Creating Connection

What an unexpected year 2020 was!  While no one would likely choose to repeat it, the year wasn’t all bad though. Reflecting over the past 12 months, we’ve found moments that affirmed the importance of our combatting disconnection — between individuals and a community. Jordan Chaney provided one of these moments. 

Jordan moved from Tierra Vida this December, but his time with us highlighted the healing power that a sense of safety and belonging can provide and demonstrated the transformation that can happen to a person in such a space.

In need of respite, Jordan came to Tierra Vida in 2019, feeling alienated and trepidatious trusting others. What he found, he said, was a community that “meets the person exactly where they are without judgment, prejudice, or short-sightedness. In one of the hardest years of our lives, this community worked tirelessly and lovingly to keep the spirits of the residents up. I don’t say this lightly, Tierra Vida is the first place I ever felt at home in the Tri-Cities.”

As the year progressed, Jordan’s talents became apparent, and staff asked how he might consider sharing his gifts with others. What came of this was our new Art Dojo. In Japanese, “dojo” means “place of the Way” and is used as a place of learning or meditation. Tierra Vida’s Art Dojo provides a space for individuals to come together, express themselves through art, and build relationships where often none existed. 

With community youth, Jordan converted our maintenance garage into a studio. From late Spring through November, the Dojo became a healing space for many who felt isolated due to COVID restrictions.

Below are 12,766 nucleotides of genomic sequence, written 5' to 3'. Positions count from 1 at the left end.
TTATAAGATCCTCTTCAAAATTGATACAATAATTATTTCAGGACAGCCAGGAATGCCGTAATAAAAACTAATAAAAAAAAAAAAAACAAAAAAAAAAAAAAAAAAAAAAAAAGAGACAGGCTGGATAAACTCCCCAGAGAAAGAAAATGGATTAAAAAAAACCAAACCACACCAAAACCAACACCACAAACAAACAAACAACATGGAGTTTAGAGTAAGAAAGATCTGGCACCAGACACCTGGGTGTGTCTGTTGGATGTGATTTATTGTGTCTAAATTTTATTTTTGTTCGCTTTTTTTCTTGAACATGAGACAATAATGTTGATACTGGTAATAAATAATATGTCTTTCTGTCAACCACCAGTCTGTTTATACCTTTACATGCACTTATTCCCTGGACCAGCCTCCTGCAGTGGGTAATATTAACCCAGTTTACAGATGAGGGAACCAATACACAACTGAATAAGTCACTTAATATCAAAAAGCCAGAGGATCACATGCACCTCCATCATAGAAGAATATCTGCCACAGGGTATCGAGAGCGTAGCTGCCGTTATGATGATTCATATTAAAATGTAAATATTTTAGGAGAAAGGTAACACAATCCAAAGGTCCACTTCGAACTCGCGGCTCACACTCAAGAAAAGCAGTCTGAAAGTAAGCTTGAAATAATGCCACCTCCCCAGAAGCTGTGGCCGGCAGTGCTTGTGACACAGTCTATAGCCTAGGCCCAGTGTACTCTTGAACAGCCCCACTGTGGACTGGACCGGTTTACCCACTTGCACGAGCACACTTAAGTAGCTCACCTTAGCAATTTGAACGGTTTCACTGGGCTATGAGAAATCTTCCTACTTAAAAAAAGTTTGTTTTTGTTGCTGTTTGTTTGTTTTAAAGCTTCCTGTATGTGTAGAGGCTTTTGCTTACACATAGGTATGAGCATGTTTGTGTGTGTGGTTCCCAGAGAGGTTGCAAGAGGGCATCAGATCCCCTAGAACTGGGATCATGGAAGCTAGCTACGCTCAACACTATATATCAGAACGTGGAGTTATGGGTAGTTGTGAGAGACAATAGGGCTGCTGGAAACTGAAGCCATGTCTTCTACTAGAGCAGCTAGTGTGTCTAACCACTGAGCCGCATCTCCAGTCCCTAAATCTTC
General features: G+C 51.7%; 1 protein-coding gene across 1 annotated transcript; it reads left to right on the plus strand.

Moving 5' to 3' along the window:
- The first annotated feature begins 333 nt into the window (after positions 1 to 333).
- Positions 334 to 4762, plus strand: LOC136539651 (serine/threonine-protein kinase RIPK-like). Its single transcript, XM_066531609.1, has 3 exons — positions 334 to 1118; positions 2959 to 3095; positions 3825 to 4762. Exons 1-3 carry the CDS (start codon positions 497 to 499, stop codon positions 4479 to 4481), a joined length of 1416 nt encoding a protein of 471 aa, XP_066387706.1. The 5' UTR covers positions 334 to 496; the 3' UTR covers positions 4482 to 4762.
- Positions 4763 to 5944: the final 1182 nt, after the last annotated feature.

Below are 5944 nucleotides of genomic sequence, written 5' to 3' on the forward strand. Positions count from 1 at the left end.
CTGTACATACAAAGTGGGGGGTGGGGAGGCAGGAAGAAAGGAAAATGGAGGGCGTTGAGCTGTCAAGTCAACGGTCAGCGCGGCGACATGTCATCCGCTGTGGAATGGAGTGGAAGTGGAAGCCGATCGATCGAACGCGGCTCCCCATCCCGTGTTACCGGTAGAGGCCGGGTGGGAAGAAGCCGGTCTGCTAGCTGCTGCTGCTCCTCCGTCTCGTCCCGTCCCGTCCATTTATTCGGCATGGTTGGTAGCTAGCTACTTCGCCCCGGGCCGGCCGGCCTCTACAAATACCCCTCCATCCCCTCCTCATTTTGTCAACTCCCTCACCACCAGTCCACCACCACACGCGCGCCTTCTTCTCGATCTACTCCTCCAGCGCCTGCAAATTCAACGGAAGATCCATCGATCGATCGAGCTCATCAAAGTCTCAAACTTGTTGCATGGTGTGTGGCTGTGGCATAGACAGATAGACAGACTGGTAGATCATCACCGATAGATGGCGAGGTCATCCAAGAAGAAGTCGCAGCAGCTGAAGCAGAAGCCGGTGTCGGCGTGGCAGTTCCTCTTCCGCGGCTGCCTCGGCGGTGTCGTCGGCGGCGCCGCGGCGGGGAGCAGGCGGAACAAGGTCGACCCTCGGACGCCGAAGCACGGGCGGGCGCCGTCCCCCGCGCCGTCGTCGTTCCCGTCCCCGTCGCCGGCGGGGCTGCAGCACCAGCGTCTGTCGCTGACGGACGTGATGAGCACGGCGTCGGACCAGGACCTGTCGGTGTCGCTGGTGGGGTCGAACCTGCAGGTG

This community did not make Jordan an artist, nor did it equip other community members with their gifts. Rather, it provides a place of refuge. It offers connections to people who nurture the spirit of service to others. In this, residents often find meaning, belonging and purpose.

Asking Jordan about his experience, he said, “living here has been a heart-opening and spiritually transformative experience. They invited me to create a space for making art. Here, they invite your talents and make space for your contributions. And you know what? That is the very essence of family and community — a true sense of belonging.”

In a year that had many of our youth feeling anxious, sometimes depressed, and uncertain about their educational future, one young man said of his time at the Art Dojo, “it’s the best hour of my entire day!”

While not the year we planned, it was the year we received. We give thanks for these lights like Jordan who shone when COVID shut us in, and we are so grateful to those with whom and for whom we work to continue building community and neighborliness. 

Happy New Year!

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